Gold surges most since 2009 as Fed keeps stimulus

Gold surges the most since 2009 after Federal Reserve keeps economic stimulus program in place

Associated Press

Gold had its biggest jump in more than four years Wednesday after the Federal Reserve surprised investors with a decision to keep its economic stimulus program in place.

Gold surged $54.70, or 4 percent, to $1,364.10 an ounce in late trading Wednesday, the largest gain since January 2009. Silver jumped $1.24, or 6 percent, to $23.02 an ounce.

Investors anticipated that the Fed's continuation of its huge bond-buying program could cause inflation and weaken the dollar. Those tend to lift gold and silver prices.

Traders had expected the central bank to begin slowing down its $85 billion a month in bond purchases. The Fed said the economy wasn't strong enough yet for the central bank to start winding down the program, which is aimed at keeping interest rates low to encourage borrowing and hiring.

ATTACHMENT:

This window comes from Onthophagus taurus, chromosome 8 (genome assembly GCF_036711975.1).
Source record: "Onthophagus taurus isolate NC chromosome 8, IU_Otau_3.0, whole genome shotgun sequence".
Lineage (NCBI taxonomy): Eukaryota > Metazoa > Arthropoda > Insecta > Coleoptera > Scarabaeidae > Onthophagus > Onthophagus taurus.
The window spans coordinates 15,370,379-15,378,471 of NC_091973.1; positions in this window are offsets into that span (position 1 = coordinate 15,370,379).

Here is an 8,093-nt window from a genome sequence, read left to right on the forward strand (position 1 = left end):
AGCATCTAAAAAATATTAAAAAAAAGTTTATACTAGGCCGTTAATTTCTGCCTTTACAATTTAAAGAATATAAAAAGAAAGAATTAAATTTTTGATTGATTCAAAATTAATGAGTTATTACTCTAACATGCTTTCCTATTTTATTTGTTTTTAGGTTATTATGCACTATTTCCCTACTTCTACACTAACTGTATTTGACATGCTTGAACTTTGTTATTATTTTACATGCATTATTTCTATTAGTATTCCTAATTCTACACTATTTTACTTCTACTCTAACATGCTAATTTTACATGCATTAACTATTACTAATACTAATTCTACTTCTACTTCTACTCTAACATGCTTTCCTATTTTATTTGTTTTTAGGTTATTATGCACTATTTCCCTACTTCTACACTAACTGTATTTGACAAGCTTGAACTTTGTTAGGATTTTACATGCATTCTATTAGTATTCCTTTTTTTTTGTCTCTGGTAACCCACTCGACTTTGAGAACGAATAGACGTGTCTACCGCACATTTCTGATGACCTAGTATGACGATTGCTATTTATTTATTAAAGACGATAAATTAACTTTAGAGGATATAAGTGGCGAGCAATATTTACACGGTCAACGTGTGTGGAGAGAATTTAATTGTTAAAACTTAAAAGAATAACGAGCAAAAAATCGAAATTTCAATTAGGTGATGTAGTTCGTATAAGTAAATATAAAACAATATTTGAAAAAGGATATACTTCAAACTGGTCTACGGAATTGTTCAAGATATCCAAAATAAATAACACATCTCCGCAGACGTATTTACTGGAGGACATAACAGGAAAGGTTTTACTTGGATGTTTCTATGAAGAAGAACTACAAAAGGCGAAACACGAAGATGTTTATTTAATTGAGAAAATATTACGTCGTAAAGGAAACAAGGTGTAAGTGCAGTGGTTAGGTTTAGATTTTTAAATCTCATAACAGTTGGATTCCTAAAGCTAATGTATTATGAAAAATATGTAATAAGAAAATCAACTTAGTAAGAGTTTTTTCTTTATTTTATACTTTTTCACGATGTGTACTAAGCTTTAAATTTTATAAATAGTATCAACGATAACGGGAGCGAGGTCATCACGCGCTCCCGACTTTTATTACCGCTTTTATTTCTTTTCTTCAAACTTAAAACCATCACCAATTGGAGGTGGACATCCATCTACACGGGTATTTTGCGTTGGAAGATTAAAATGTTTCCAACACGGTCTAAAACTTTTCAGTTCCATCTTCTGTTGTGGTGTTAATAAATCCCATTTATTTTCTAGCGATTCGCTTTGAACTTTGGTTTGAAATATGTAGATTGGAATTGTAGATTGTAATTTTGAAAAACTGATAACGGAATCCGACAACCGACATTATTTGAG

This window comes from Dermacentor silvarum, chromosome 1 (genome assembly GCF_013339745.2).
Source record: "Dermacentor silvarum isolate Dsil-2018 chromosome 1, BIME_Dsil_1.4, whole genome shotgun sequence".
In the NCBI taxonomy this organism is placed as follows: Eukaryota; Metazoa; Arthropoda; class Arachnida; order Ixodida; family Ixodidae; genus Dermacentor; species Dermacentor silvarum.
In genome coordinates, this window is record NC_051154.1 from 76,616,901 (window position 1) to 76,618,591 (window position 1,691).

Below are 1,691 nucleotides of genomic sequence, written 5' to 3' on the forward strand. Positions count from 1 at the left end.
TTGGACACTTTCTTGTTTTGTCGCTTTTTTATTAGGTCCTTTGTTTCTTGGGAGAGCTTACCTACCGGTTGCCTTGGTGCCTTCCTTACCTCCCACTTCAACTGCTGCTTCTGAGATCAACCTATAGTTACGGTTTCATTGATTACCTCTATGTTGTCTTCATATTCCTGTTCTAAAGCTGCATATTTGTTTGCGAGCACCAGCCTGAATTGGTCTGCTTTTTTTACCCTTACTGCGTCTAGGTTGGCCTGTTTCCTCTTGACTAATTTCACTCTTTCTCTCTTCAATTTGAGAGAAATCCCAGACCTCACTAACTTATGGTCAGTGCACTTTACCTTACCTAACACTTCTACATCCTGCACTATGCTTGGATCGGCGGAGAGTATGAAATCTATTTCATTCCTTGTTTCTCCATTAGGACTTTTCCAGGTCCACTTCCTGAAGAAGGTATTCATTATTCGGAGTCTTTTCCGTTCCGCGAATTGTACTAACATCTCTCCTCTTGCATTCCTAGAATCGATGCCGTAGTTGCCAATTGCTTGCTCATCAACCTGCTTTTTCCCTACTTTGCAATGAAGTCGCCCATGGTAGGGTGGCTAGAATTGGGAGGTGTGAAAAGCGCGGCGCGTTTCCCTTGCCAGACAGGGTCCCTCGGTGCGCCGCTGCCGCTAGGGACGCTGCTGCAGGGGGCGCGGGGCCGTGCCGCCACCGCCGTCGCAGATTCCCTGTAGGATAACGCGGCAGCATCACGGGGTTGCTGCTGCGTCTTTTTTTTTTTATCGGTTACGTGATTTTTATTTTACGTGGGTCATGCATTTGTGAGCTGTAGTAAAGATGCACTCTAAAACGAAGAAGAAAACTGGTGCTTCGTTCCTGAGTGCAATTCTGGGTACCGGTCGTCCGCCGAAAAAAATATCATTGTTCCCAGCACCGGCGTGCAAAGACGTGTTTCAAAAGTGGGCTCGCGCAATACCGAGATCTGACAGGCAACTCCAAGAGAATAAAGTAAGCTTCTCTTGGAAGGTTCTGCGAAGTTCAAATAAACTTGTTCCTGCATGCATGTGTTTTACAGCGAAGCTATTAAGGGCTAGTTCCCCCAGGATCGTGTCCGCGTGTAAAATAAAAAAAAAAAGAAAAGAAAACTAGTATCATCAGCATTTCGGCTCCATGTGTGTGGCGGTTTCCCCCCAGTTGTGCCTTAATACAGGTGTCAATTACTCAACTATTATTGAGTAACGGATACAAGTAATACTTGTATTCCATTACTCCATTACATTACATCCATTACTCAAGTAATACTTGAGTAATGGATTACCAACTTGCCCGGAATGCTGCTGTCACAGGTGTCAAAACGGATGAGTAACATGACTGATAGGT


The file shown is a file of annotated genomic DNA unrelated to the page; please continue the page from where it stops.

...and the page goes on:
Other commodity prices also rose. The dollar fell against other currencies.

Crude oil rose $2.65 or 2.5 percent, to $108.07 a barrel in New York, the biggest gain in three weeks. Oil also rose after the Energy Department reported that supplies of crude and gasoline fell more than analysts expected last week.

In other energy trading, wholesale gasoline rose 8 cents to $2.74 per gallon, natural gas fell 3 cents to $3.71 per 1,000 cubic feet and heating oil rose 4 cents to $3.04 per gallon.

Crop prices edged higher.

December wheat rose 3.5 cents to $6.465 a bushel. December corn rose 2.25 cents to $4.5625 a bushel and November soybeans rose 5.25 cents to $13.4775 a bushel.

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